As Bailey acclimates to his new home, and we fall ever more deeply in love with our new pet, I'm thinking a lot this week about the beginnings of things.
Whatever I'm working on, at whatever the stage of the process, I'm always looking ahead to the next thing. It's not proactivity, or project management, or anything else so noble: It's good old fashioned Start-Itis. String Lust. Wanton neglect of the old in pursuit of the new. I'm meant to be working a button band for the last thing, but all I can think about is the new blue hat, still in skein form.
We knitters all suffer from this need to move on, to some degree. It's part of the whole Knitter Mystique. I'm wondering if there isn't some way to harness the crazy energy of the infatuation stage of a project. Then I could lay it aside for later, when the Doldrums hit. Imagine going to the cupboard for a wee dram of New Project Excitement, just when the sea of stockinette, or the nasty heel turn from hell rob us of our knitting momentum...
There must be a way. I'm sure it would involve some sort of suction, and probably a distillation process. Then, of course the patenting would be a nightmare, but well worth the trouble...I'll leave those details to my people.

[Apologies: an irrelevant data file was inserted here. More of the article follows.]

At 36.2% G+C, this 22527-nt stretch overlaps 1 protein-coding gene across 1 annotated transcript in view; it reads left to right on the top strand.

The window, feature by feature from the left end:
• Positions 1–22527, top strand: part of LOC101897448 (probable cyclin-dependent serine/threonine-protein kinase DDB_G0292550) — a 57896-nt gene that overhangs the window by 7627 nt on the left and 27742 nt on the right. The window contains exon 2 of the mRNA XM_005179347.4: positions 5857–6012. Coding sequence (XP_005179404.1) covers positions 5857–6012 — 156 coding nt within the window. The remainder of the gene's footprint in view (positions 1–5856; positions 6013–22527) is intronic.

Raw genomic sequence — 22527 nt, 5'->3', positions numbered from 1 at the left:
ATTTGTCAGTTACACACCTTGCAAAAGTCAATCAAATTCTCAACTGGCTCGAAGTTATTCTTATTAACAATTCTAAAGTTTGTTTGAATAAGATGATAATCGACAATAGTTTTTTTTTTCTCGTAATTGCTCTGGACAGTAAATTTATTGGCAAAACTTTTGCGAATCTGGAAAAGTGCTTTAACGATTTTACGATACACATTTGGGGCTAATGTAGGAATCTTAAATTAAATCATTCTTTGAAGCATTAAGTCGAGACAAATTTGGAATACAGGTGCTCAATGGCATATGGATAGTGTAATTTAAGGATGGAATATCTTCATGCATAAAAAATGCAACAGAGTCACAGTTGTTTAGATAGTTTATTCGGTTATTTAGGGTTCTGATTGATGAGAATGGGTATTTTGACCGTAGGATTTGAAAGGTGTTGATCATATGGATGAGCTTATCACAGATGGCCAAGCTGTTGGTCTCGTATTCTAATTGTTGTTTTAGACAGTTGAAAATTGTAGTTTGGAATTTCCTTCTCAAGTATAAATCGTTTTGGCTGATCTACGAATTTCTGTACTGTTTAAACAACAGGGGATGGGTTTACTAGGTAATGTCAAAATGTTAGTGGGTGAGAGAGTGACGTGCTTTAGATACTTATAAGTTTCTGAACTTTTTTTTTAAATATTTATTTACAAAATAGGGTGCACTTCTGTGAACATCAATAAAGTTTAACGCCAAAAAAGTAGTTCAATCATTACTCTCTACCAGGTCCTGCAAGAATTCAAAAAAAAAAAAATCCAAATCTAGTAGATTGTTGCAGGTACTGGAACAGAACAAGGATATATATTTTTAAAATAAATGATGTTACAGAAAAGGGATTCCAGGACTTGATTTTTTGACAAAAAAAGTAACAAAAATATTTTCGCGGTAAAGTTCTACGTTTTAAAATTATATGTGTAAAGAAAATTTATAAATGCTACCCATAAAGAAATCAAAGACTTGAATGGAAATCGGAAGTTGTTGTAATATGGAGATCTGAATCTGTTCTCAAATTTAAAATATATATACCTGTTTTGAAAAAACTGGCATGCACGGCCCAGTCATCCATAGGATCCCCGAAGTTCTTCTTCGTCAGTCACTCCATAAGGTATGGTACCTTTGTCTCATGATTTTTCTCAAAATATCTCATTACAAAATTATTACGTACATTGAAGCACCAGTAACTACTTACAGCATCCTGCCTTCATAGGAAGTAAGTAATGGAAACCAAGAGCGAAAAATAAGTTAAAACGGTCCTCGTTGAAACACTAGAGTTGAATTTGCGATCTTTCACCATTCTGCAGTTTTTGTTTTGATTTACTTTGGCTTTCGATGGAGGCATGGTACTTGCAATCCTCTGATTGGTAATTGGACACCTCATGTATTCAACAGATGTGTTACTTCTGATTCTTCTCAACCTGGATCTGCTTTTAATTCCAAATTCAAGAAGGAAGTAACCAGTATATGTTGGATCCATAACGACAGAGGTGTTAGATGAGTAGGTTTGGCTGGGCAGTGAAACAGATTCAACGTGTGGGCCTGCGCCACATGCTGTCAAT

When I get some people, that is.
For now, my only assistant is a sassy blonde, who would like his ears scratched, please, as soon as possible.
The excitement of the beginning is all about the clean slate, for me. As long as the yarn is still in skeins, I've yet to make a single mistake. The project is still completely perfect, as long as it's only in my head. I can see how someone with this mindset would eventually find themselves with a house full of yarn, and not a single finished object to show for it. Not that I would know personally, you understand - this is entirely speculation. Perfectionist Much?
Fortunately for me (so far), my unbridled lust desire to play with the string always overcomes my need to preserve its unspoilt beauty. Sooner or later I always cast on. Binding off, of course, is another matter entirely. And what goes on in between may or may not be made of magic. I suppose that's the really driving force for me: What makes one song a hit and another one elevator music? We'll never know why some designs are loved and others tank. And dreaming up the next one is where all the charm lay for me.
One thing is for certain: My production schedule is really going to take off once these Scottish Terriers learn to knit.